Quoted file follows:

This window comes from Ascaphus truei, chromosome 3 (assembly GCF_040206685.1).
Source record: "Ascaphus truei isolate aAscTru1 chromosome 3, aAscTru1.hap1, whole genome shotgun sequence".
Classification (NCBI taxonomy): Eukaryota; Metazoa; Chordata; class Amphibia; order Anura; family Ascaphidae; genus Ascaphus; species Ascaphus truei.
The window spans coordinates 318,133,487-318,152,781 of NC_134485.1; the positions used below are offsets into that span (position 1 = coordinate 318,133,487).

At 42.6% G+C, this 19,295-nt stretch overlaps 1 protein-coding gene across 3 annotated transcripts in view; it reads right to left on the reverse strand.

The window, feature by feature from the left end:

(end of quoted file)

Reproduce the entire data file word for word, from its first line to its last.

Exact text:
This window comes from Ascaphus truei, chromosome 3 (assembly GCF_040206685.1).
Source record: "Ascaphus truei isolate aAscTru1 chromosome 3, aAscTru1.hap1, whole genome shotgun sequence".
Classification (NCBI taxonomy): Eukaryota; Metazoa; Chordata; class Amphibia; order Anura; family Ascaphidae; genus Ascaphus; species Ascaphus truei.
The window spans coordinates 318,133,487-318,152,781 of NC_134485.1; the positions used below are offsets into that span (position 1 = coordinate 318,133,487).

At 42.6% G+C, this 19,295-nt stretch overlaps 1 protein-coding gene across 3 annotated transcripts in view; it reads right to left on the reverse strand.

The window, feature by feature from the left end: